With Minnesota Vikings safety Harrison Smith entering his final year under contract, the team will need to lock him down to a long-term extension soon.
With the 2015 season coming to an end, it is time to look ahead to 2016 for the Minnesota Vikings. One of the most essential young pieces to the team is former 2012 first round draft pick Harrison Smith.
The Vikings do have Smith under contract for the 2016 season because of the fifth year option on his rookie contract, but the team has a history of locking down important players to long-term deals during the offseason before their deal expires. Because of that, Minnesota should be looking to work out a deal with Smith and his agent this quite soon.
Recently, Ben Goessling of ESPN.com contributed to an article discussing predictions for each team this offseason, and the focus of the section on the Minnesota Vikings was focused on safety Harrison Smith.
Here is what Goessling had to say:
More from The Viking Age
- 6 biggest draft steals in Minnesota Vikings history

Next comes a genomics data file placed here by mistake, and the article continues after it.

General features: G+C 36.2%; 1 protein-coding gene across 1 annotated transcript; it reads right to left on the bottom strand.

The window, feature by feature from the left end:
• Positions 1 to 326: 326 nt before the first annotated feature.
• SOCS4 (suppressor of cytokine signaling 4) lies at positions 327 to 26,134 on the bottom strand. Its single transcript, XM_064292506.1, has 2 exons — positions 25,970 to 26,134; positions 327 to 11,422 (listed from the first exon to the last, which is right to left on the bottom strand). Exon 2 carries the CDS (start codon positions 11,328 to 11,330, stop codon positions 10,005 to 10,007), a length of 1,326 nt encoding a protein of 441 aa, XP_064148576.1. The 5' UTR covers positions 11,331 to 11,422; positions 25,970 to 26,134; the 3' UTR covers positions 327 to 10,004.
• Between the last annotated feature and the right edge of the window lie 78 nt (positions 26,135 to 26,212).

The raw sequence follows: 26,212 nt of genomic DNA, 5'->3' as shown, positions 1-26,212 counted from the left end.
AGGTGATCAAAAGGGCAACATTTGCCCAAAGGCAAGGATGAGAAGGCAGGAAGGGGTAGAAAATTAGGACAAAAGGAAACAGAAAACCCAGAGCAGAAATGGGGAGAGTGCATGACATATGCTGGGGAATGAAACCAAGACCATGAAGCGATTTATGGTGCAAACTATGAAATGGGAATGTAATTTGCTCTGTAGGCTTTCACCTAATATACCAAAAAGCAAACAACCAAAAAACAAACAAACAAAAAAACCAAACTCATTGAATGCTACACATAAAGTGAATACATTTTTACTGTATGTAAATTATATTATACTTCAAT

- Former Vikings first-round pick could reportedly return to NFC North
- Bears analyst has extremely embarrassing Kirk Cousins take
- 6 Vikings who (maybe) won’t make the 53-man roster in 2023
- Predicting what the Vikings will do in the 2023 NFL Draft based on 2022
"“The Vikings will get a contract extension done with safety Harrison Smith, who’s entering his fifth season and went to his first Pro Bowl in 2015. The Vikings already picked up Smith’s fifth-year option, and the franchise tag would be affordable for Smith in 2017, but their modus operandi has been to lock up their top draft picks before they hit free agency, and they’ll want to draft a deal that gives them cost certainty for the next several seasons. The Vikings have been planning for a Smith extension, and they’ll have him locked up before they start the 2016 season.”"
Goessling’s statement on Harrison Smith isn’t really a bold one. Fans of the Minnesota Vikings have seen how valuable a player of his caliber can be to the team’s defense. While the team is still searching for a reliable, consistent safety to play next to him, the Vikings can rely on Smith to make plays and elevate the play of others around him any time that he’s on the field.
With Smith scheduled to make $5.2 million next year, working out a long term deal should be in the best interest in both the player and the Minnesota Vikings. However, sometimes things are more complicated during negotiations when a player and team have different values on the importance of a player. Thankfully, that shouldn’t be an issue with Harrison Smith.